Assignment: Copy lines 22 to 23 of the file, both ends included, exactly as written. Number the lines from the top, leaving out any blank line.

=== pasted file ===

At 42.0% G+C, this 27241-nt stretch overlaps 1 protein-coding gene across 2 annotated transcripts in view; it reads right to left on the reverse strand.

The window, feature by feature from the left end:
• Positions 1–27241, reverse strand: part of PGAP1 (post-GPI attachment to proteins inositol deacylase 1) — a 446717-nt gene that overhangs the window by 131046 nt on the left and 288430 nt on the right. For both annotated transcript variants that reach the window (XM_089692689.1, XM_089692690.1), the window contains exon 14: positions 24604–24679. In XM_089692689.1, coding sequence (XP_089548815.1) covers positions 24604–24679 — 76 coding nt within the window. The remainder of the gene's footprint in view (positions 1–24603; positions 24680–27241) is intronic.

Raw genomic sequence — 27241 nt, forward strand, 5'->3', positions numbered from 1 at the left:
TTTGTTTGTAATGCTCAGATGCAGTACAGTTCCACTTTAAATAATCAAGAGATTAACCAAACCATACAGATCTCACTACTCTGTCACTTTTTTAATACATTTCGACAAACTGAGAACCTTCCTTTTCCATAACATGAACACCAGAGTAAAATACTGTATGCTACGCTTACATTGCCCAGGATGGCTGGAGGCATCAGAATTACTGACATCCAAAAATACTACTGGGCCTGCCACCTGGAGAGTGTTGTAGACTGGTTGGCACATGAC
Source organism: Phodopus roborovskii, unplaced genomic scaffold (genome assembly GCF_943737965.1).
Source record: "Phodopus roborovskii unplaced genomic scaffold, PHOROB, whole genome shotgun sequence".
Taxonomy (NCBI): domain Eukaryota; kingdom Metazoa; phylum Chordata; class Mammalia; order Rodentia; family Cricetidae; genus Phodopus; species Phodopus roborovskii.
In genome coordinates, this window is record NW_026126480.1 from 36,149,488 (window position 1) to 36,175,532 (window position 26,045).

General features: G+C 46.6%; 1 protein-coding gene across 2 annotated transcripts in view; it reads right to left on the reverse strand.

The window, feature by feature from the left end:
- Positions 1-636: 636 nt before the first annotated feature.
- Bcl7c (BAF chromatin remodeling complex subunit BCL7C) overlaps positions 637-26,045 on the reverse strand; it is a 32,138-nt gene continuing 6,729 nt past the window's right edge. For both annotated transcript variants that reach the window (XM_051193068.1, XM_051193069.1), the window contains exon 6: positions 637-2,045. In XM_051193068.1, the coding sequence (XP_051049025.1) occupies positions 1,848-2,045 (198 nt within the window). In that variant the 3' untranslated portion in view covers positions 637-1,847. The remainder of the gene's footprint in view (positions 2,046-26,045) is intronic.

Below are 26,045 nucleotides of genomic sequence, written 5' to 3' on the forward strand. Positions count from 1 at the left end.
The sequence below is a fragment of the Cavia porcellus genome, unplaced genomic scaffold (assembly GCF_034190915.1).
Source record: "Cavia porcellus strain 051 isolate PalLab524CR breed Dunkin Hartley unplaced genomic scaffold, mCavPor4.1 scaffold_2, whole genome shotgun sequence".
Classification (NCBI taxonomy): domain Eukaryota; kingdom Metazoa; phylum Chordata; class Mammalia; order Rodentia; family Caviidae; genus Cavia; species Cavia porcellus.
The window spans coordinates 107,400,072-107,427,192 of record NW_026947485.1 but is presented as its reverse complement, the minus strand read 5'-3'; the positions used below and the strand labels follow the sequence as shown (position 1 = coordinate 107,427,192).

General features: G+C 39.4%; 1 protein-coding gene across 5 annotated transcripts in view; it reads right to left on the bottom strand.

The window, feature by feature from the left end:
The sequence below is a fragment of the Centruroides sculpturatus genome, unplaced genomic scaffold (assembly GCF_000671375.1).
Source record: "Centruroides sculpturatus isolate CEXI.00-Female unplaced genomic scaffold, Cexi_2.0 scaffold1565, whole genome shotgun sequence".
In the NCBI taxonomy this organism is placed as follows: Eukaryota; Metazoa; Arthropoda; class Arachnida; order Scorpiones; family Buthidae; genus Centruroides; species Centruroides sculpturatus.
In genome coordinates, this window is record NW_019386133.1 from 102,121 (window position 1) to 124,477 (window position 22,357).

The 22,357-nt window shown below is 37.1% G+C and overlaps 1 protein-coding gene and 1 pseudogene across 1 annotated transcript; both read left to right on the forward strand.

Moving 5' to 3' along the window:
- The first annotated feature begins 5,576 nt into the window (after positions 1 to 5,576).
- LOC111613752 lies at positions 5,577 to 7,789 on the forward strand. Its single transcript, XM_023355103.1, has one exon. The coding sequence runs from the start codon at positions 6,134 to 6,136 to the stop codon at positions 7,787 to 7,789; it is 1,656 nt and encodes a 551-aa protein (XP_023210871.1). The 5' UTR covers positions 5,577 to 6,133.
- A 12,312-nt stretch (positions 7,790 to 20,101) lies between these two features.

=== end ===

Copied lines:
Source record: "Centruroides sculpturatus isolate CEXI.00-Female unplaced genomic scaffold, Cexi_2.0 scaffold1565, whole genome shotgun sequence".
In the NCBI taxonomy this organism is placed as follows: Eukaryota; Metazoa; Arthropoda; class Arachnida; order Scorpiones; family Buthidae; genus Centruroides; species Centruroides sculpturatus.